From “The Sark Guide” (1845), by G.W. James:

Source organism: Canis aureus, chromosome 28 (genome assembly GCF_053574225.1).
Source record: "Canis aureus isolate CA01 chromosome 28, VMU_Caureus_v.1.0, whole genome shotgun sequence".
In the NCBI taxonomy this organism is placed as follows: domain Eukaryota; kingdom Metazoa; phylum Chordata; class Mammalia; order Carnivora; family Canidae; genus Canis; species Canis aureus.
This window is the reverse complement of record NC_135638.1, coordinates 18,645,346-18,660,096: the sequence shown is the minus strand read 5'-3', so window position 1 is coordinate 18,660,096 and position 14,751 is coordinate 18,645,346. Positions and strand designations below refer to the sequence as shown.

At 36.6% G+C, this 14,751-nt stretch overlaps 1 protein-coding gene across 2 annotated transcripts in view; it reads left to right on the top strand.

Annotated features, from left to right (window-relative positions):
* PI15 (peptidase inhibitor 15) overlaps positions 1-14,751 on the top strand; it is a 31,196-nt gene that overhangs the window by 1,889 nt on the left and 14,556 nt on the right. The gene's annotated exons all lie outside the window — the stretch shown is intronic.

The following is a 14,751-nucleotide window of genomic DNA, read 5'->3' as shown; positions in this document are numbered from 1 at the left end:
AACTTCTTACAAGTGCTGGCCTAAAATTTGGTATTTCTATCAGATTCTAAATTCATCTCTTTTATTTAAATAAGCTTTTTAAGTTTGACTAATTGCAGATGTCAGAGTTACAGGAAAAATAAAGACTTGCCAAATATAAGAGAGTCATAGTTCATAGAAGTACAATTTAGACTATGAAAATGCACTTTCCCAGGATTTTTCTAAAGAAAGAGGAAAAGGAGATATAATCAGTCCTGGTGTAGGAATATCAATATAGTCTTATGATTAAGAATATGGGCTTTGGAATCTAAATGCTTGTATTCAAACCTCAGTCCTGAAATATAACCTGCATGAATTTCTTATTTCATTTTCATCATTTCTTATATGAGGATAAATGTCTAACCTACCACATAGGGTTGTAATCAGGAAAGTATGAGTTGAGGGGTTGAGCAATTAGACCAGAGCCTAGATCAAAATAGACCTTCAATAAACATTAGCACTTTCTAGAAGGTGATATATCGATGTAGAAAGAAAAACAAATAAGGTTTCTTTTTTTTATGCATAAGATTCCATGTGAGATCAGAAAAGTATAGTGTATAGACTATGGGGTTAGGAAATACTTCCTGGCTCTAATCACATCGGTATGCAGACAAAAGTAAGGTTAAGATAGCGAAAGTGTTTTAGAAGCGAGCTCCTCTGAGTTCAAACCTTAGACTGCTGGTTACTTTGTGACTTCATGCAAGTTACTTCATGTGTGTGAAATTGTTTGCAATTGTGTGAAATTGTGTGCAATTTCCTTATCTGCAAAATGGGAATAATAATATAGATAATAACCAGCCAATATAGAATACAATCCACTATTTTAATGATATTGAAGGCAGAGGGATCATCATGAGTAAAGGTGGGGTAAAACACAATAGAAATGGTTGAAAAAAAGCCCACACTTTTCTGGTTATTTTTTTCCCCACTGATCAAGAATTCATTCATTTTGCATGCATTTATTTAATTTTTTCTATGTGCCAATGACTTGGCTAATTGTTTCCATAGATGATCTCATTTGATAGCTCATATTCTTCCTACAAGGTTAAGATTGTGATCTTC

The insular dialect — probably an antiquated form of that of the mother-island, Jersey — of course differs widely from the written language of modern France. Academicians have declared Villehardouin’s prose to be no longer French, notwithstanding the relative purity of its obsolete Champenois phraseology, as if the language of the nineteenth century were the undeviating model instead of the perverted copy! None, however, but those who have mastered the early remains of Walloon and Norman-French literature, and compared them with the vernacular speech of the Arrondissement de la Hague and the adjacent isles, analyzing each glossary with philological rigour and impartiality, can be expected to form a true conception of the merits and defects of the Low-Norman French which is still spoken in Sark. Hence the contradictory statements of many an English resident, as well as a reverend visitor from Guernsey intimately conversant with the two ‘jargons,’ if such they be. According to the former—possibly unacquainted with a refined French ‘far removed’ from its Latin and Teutonic fountain-heads — the Sark patois is ‘inarticulate and guttural;’ while, according to the latter, it is ‘the softest’ of all the outre-Manche dialects, notwithstanding the true Gaelic or Gallican, and (we might venture to add) Hibernian peculiarity of its tone. It is true that those who have been out of the island speak better French: these observations, therefore, apply to those persons who have never gone further than St. Peter-Port.